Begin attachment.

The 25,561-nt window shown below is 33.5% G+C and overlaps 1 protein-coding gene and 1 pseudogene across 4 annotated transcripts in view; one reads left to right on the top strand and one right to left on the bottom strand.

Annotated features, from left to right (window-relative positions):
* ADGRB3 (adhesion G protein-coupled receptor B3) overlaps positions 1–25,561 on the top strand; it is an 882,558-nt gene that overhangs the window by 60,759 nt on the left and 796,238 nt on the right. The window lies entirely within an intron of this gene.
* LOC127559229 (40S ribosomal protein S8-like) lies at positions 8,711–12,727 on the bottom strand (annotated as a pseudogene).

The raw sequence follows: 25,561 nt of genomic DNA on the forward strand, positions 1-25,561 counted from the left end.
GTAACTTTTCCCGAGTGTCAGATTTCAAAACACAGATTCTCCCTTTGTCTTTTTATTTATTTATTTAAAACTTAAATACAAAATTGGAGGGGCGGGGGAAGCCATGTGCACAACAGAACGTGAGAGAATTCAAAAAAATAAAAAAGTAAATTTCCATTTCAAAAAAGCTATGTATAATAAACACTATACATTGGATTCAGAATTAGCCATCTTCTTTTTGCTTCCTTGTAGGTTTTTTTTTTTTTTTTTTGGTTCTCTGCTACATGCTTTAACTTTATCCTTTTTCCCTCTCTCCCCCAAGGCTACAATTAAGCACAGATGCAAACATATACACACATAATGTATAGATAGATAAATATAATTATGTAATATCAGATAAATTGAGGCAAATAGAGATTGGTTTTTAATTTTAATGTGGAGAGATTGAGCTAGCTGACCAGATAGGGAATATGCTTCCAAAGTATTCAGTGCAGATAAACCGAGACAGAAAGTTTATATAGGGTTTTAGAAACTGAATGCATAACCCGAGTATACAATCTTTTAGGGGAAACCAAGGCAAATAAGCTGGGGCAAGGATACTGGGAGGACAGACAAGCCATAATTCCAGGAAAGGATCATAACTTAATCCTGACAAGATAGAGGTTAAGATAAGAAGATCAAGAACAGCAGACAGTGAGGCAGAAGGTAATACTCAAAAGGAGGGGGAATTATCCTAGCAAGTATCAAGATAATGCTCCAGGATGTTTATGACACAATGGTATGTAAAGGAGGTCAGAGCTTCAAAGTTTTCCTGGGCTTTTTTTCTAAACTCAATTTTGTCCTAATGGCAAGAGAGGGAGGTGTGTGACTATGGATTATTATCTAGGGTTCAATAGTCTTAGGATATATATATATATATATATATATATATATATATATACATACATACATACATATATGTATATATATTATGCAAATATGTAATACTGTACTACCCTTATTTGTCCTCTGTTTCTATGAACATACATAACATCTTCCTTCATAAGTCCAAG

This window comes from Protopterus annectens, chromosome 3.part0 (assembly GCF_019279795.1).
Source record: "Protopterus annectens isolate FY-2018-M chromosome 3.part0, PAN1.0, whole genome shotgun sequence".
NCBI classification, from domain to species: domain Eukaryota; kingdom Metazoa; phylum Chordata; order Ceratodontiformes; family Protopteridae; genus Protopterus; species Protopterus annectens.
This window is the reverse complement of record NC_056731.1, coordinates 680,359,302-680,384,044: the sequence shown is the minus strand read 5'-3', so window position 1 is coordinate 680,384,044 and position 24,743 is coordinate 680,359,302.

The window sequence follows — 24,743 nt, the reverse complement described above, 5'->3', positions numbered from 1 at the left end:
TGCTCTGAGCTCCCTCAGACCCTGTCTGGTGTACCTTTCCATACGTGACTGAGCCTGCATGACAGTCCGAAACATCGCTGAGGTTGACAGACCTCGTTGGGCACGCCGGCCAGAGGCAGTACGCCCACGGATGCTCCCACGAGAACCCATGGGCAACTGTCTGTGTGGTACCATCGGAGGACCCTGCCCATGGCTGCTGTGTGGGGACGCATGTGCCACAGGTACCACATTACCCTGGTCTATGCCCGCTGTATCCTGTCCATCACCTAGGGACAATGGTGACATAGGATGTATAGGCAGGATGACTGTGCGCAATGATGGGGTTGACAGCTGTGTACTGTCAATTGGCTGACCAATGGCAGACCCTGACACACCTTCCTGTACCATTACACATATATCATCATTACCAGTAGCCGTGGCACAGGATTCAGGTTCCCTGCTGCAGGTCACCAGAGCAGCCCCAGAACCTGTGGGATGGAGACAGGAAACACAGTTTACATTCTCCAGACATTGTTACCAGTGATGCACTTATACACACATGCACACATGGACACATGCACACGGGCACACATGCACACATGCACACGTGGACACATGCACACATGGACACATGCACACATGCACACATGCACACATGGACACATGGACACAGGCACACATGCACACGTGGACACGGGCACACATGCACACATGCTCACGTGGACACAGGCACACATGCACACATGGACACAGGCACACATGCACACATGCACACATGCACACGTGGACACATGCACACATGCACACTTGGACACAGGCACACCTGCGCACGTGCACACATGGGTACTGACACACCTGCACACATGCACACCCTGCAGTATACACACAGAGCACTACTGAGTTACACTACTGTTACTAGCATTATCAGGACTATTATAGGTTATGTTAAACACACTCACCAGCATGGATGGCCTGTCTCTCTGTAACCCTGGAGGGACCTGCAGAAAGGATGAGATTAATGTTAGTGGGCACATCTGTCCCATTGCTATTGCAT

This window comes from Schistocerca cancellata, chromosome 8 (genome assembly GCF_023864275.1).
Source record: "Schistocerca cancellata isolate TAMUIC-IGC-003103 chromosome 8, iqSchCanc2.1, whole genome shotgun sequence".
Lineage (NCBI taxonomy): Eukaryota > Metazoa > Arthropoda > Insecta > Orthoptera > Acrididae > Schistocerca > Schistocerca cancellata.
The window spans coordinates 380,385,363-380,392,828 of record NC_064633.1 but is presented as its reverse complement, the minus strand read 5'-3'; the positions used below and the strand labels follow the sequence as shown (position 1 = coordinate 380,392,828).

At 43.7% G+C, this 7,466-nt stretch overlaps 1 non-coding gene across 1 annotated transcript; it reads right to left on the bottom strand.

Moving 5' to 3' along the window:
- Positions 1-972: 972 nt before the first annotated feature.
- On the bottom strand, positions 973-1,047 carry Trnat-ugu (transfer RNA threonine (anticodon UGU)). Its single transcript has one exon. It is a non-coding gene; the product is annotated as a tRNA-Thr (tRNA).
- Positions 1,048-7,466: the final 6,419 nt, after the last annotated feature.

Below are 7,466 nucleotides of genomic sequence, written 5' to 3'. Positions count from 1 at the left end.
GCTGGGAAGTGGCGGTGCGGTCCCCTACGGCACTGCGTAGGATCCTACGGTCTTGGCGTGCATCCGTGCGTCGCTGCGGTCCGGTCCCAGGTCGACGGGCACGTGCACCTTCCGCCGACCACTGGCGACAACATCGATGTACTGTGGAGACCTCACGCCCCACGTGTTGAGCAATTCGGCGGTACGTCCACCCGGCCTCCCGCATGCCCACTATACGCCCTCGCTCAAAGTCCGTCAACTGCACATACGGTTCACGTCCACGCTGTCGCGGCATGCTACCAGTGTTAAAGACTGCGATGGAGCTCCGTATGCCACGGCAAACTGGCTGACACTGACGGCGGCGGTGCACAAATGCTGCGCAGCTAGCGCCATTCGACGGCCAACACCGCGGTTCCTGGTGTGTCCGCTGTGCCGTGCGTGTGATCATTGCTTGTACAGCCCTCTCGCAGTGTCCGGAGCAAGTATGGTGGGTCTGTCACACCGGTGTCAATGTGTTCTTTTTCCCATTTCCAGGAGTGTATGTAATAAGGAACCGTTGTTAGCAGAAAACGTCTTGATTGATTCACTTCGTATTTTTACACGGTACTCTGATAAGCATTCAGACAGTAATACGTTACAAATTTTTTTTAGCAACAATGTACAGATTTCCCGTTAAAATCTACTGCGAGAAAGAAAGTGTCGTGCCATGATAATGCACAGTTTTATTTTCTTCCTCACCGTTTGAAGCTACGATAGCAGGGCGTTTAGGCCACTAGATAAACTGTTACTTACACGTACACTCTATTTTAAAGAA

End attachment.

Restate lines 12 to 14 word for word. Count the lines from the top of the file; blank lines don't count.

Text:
TGCTCTGAGCTCCCTCAGACCCTGTCTGGTGTACCTTTCCATACGTGACTGAGCCTGCATGACAGTCCGAAACATCGCTGAGGTTGACAGACCTCGTTGGGCACGCCGGCCAGAGGCAGTACGCCCACGGATGCTCCCACGAGAACCCATGGGCAACTGTCTGTGTGGTACCATCGGAGGACCCTGCCCATGGCTGCTGTGTGGGGACGCATGTGCCACAGGTACCACATTACCCTGGTCTATGCCCGCTGTATCCTGTCCATCACCTAGGGACAATGGTGACATAGGATGTATAGGCAGGATGACTGTGCGCAATGATGGGGTTGACAGCTGTGTACTGTCAATTGGCTGACCAATGGCAGACCCTGACACACCTTCCTGTACCATTACACATATATCATCATTACCAGTAGCCGTGGCACAGGATTCAGGTTCCCTGCTGCAGGTCACCAGAGCAGCCCCAGAACCTGTGGGATGGAGACAGGAAACACAGTTTACATTCTCCAGACATTGTTACCAGTGATGCACTTATACACACATGCACACATGGACACATGCACACGGGCACACATGCACACATGCACACGTGGACACATGCACACATGGACACATGCACACATGCACACATGCACACATGGACACATGGACACAGGCACACATGCACACGTGGACACGGGCACACATGCACACATGCTCACGTGGACACAGGCACACATGCACACATGGACACAGGCACACATGCACACATGCACACATGCACACGTGGACACATGCACACATGCACACTTGGACACAGGCACACCTGCGCACGTGCACACATGGGTACTGACACACCTGCACACATGCACACCCTGCAGTATACACACAGAGCACTACTGAGTTACACTACTGTTACTAGCATTATCAGGACTATTATAGGTTATGTTAAACACACTCACCAGCATGGATGGCCTGTCTCTCTGTAACCCTGGAGGGACCTGCAGAAAGGATGAGATTAATGTTAGTGGGCACATCTGTCCCATTGCTATTGCAT

This window comes from Schistocerca cancellata, chromosome 8 (genome assembly GCF_023864275.1).
Source record: "Schistocerca cancellata isolate TAMUIC-IGC-003103 chromosome 8, iqSchCanc2.1, whole genome shotgun sequence".